15 Jan 2018

Cross border restructuring in Hong Kong aided by common law judicial assistance to foreign liquidators

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Z-Obee Holdings Limited (provisional liquidators appointed) – HCMP 1563 of 2017 (date of judgment 31 October 2017)

This is the first Hong Kong decision where a scheme of arrangement was sanctioned by the Hong Kong Court following a letter of request from a foreign Court.

Background

Z-Obee Holdings Limited (the “Company”) is a company incorporated in Bermuda and registered as a Hong Kong overseas company, with its principal business being the distribution and marketing of mobile handsets. The Company’s shares were listed on the Stock Exchanges of Hong Kong and Singapore. In 2013, the Company’s listing in Singapore was converted to a secondary listing, with Hong Kong becoming the primary listing.

The Company ran into financial difficulties in 2014 resulting in winding up petitions being presented in Hong Kong by creditors against the Company and one of its principal subsidiaries, Max Sunny Limited (“Max Sunny”). The parties then entered into a compromise for the debts due to be paid by instalments. Following execution of a settlement deed, the winding up petitions and summonses for the appointment of provisional liquidators were adjourned on the basis that the hearing would be restored if the agreement was breached.

When the Company and Max Sunny failed to pay the third instalment, the summonses for appointment of the provisional liquidators were restored and provisional liquidators were appointed by the Court.

The Company and its creditors thereafter consensually wished to pursue a restructuring rather than a liquidation. But in the case of Re Legend Resorts International Limited [2006] 3 HKC 565, the Court of Appeal held that the appointment of provisional liquidators over an insolvent company solely for the purpose of implementing a restructuring was not permitted under Hong Kong’s statutory insolvency regime (dating back to the 1950s).

To sidestep this statutory limitation, the Company’s board successfully applied for the same provisional liquidators to be appointed in Bermuda where provisional liquidation is allowed for restructuring purposes.

Thereafter by letter of request the provisional liquidators (appointed in Bermuda) sought recognition and assistance from the Hong Kong Court under the common law1. The Hong Kong Court approved their application and at the same time discharged their appointment as Hong Kong provisional liquidators.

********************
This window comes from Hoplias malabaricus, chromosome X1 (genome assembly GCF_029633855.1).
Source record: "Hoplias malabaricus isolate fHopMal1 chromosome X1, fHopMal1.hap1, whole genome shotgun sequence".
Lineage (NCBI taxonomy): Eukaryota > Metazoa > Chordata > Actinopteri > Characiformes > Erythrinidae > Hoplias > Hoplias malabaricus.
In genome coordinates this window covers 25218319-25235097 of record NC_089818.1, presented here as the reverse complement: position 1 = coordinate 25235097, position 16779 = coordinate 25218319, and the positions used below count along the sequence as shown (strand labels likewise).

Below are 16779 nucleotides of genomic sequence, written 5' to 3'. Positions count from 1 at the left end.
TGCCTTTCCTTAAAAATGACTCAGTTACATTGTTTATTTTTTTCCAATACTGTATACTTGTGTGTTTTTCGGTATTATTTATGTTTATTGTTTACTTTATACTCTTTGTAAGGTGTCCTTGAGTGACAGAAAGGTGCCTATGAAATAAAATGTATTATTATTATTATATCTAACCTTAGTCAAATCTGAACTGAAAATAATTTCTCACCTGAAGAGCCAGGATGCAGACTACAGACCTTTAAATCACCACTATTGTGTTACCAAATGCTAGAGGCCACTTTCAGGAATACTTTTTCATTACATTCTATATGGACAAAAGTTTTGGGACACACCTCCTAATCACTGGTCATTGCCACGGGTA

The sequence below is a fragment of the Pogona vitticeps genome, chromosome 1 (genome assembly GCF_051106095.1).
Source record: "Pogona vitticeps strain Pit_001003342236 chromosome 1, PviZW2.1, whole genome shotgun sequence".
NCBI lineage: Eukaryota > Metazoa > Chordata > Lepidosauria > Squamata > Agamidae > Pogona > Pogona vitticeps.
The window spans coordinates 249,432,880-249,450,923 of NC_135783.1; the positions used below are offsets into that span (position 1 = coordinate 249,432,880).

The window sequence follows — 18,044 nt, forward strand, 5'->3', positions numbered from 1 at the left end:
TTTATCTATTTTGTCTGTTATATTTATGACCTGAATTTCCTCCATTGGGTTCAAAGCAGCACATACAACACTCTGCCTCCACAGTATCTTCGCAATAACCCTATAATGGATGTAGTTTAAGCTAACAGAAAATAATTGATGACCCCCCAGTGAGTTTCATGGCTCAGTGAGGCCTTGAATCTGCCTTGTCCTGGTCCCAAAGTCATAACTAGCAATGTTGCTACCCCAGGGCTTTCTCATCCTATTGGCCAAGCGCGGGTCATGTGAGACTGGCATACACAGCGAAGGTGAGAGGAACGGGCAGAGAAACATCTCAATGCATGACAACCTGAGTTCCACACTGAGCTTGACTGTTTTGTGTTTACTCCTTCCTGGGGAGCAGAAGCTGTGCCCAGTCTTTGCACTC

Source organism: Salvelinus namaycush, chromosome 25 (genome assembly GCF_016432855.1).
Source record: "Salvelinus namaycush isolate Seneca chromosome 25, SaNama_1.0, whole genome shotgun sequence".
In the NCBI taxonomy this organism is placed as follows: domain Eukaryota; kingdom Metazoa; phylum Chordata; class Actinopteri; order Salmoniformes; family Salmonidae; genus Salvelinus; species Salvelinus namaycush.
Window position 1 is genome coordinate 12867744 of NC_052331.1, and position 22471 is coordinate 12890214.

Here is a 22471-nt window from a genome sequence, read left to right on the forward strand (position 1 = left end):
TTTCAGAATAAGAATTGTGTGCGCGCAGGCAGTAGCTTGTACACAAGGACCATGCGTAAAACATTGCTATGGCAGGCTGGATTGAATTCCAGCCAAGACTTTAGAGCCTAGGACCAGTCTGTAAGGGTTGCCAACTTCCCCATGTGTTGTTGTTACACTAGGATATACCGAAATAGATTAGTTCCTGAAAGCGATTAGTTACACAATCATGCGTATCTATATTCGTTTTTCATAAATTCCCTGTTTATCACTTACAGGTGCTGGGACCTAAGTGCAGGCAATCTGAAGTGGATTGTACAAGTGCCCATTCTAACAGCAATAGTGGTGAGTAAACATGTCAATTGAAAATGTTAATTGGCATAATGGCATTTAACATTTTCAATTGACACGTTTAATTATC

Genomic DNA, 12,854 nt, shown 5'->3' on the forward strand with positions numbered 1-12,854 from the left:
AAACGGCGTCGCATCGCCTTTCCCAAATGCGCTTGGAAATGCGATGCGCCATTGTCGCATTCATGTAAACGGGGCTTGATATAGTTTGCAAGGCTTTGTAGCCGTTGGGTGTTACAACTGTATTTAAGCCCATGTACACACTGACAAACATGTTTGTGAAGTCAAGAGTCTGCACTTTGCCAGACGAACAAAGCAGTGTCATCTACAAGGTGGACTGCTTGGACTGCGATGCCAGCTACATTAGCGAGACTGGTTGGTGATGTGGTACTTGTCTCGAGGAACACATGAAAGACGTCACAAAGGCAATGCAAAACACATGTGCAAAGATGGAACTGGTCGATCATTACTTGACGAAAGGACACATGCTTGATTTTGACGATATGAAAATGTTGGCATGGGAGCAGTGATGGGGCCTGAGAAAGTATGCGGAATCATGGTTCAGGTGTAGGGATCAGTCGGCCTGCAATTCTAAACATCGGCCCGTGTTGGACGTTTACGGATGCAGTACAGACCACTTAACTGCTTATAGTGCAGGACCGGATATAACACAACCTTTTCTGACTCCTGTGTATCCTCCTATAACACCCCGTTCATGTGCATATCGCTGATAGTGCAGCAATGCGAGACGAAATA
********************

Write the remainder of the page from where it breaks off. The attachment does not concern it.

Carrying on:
The proposed scheme was straightforward. It compromised the unsecured debts of the Company of which a significant part were governed by Hong Kong law and all scheme creditors voted in favour of the debt compromised.

Who should present the petition?

This was an important question clarified by the decision. Section 673 of the Companies Ordinance (Cap 622) provides that:

“(2) The Court may, on application made for the purposes of this subsection, sanction the arrangement or compromise.

(3) Subject to subsection (4), an application for the purposes of subsection (2) may be made only by—

(a) in the case of an arrangement or compromise proposed to be entered into with the creditors of a company, the company or any of the creditors;….

(4) If the company is being wound up, an application for the purposes of subsection (2) may be made only by the liquidator or provisional liquidator.”

It was suggested by the counsel acting for the petitioners that section 673(4) could be read as applicable to the winding up petition in Bermuda and the provisional liquidators appointed in that jurisdiction.

Harris J however clarified that section 673(4) applies once a winding up order has been made by the Hong Kong Court and therefore the “provisional liquidators” in that section is a reference only to provisional liquidators appointed by the Hong Kong Court. The Court confirmed that section 673(3) was applicable in the present case, i.e. the application was being made by the company. 

Sufficient connection with Hong Kong

Harris J concluded that there was sufficient connection between Hong Kong and the scheme to justify the Hong Kong Court to exercise its jurisdiction to sanction the scheme because:  

  1. A substantial proportion of the debt was governed by Hong Kong law. The Gibbs Rule2, which establishes that a debt can only be compromised under the law governing the debt, is followed in Hong Kong; and
  2. The Company was listed in Hong Kong and there was a desire to protect its local listing status.

The scheme was sanctioned by the Court in Hong Kong. A similar scheme was sanctioned by the Bermuda Court that same day. 

Takeaway point

Through the use of common law judicial assistance to foreign liquidators, this case shows how innovative solutions can get around the shortcomings of Hong Kong’s statutory insolvency regime. We now expect to see more cases where schemes applied by foreign liquidators are sanctioned by the Hong Kong Court.

 

1 As recognised in Hong Kong in the case of Joint Official Liquidators of A Co v B & C [2014] 5 HKC 152.

2 Antony Gibbs & Sons v La Societe Industrielle et Commerciale des Metaux [1890] 25 QBD 399

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Alexander Tang
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